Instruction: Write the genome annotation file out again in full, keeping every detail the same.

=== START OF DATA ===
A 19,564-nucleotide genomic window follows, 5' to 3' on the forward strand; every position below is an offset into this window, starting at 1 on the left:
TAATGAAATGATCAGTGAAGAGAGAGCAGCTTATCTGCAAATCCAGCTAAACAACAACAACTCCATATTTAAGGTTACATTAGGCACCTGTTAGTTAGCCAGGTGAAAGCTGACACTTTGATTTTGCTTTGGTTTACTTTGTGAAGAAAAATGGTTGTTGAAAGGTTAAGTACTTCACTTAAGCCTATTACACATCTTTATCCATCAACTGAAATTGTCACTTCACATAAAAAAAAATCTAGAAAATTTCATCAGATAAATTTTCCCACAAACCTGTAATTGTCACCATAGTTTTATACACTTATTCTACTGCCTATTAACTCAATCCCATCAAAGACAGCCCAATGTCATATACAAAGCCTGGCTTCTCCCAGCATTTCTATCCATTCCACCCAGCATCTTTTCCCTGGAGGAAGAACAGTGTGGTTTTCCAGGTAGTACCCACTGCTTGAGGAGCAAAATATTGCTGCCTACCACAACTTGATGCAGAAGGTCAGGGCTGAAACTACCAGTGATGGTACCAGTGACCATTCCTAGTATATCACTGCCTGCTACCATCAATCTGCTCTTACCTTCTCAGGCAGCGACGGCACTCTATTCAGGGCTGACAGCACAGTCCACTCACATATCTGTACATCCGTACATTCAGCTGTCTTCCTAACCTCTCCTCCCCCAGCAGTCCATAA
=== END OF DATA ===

A 19,564-nucleotide genomic window follows, 5' to 3' on the forward strand; every position below is an offset into this window, starting at 1 on the left:
TAATGAAATGATCAGTGAAGAGAGAGCAGCTTATCTGCAAATCCAGCTAAACAACAACAACTCCATATTTAAGGTTACATTAGGCACCTGTTAGTTAGCCAGGTGAAAGCTGACACTTTGATTTTGCTTTGGTTTACTTTGTGAAGAAAAATGGTTGTTGAAAGGTTAAGTACTTCACTTAAGCCTATTACACATCTTTATCCATCAACTGAAATTGTCACTTCACATAAAAAAAAATCTAGAAAATTTCATCAGATAAATTTTCCCACAAACCTGTAATTGTCACCATAGTTTTATACACTTATTCTACTGCCTATTAACTCAATCCCATCAAAGACAGCCCAATGTCATATACAAAGCCTGGCTTCTCCCAGCATTTCTATCCATTCCACCCAGCATCTTTTCCCTGGAGGAAGAACAGTGTGGTTTTCCAGGTAGTACCCACTGCTTGAGGAGCAAAATATTGCTGCCTACCACAACTTGATGCAGAAGGTCAGGGCTGAAACTACCAGTGATGGTACCAGTGACCATTCCTAGTATATCACTGCCTGCTACCATCAATCTGCTCTTACCTTCTCAGGCAGCGACGGCACTCTATTCAGGGCTGACAGCACAGTCCACTCACATATCTGTACATCCGTACATTCAGCTGTCTTCCTAACCTCTCCTCCCCCAGCAGTCCATAA